1. Clip it
  2. Tag it
  3. Close it.

At this point, let me mention that I also still use notebooks, and here’s why. I use Evernote for GTD, but not only for that. Most of my Evernotes were created before I started using Evernote for GTD. So I basically have two notebooks (or will soon; clearing up my Evernote notebooks and tags is one of those tasks I attack a little at a time, when I’m using Evernote, usually when I’m on a train with my iPad and have nothing else to do):

  1. ToDo, and
  2. Everything else, which I call “Reference”. That includes projects.

I used to have separate notebooks for separate projects, but then I dithered over which notebook to bung a note into: should the clip about the rubber duck go into the “Shopping” notebook, or the “Presents” notebook, or the “Someday/Maybe” notebook?

I prefer this leaner, meaner, system. It’s either an actionable item ->ToDo, or it ain’t -> Reference.

There’s another, iPad, reason for these two notebooks. I was happily creating tons of Evernotes, syncing my iPad, then carrying my wifi (but not 3G-enabled) iPad into meetings, onto trains, into classrooms. Instead of reading the hardcopy of the meeting agenda (Ha! I’m Paperless Wonderboy! You dudes are so 20th century!), I’d just fire up my iPad, tap the Evernote app and…. stare at all those blank grey squares which say “Evernote cannot open this note because you are not connected to the Internet.”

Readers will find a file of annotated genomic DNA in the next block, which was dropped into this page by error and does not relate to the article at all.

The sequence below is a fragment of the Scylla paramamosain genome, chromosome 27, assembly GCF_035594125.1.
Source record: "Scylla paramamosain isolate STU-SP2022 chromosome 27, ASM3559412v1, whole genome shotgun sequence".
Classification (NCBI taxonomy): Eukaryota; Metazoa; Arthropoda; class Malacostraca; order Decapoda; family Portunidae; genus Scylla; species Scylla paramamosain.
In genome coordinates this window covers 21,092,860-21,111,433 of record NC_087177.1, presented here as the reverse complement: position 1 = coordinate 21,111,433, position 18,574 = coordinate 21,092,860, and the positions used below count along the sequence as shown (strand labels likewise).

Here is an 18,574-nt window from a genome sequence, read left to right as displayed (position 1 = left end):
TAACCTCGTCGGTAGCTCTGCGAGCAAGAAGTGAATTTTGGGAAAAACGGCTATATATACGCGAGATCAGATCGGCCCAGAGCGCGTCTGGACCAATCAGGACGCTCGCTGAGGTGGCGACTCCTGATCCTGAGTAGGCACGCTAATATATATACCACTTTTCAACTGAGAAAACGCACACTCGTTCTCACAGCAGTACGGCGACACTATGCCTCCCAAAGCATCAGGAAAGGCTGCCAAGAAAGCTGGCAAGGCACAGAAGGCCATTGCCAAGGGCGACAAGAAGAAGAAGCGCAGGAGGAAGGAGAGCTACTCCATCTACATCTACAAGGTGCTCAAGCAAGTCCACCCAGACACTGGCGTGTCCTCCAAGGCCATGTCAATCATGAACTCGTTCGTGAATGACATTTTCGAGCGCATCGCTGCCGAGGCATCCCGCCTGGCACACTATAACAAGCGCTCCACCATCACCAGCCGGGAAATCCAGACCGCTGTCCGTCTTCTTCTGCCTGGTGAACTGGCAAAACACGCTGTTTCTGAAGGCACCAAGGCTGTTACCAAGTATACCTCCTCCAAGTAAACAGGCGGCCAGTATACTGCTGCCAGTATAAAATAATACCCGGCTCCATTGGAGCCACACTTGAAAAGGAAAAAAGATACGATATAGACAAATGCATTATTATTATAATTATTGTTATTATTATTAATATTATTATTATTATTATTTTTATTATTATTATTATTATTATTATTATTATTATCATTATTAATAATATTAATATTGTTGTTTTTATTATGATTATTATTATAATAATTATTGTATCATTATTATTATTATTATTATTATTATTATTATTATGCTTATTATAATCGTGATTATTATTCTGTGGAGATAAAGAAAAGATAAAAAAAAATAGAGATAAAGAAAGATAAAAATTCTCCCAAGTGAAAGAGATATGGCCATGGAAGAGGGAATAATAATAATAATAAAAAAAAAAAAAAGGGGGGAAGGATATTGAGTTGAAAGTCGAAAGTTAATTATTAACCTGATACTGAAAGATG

That’s right. To actually show the content of a note, the iPad has to be connected to the Internet. It doesn’t actually store the entire content on the iPad, unlike a laptop or desktop. I shut down iPad and casually sauntered to the table where all the copies of the agenda were stacked. Might as well take one of these, for the road, ya know, just in case.

But then I bought Daniel Gold’s Unofficial Guide howto Evernote and GTD (or something: he keeps changing the title!), and discovered you can create offline notebooks which will allow me to see the content even offline. This is available only to Premium users, however. (The Elephant Channel pointed out you can “go Premium” for just 1 month at a time, if you’re really such a cheapskate and balk at springing for the yearly version, like me.)

So now, “ToDo”, is an offline notebook. Reference isn’t. You can also turn these on and off, or change your selected offline notebooks, at any time from within Evernote, and the changes will be synced the next time you’re connected to the Internet.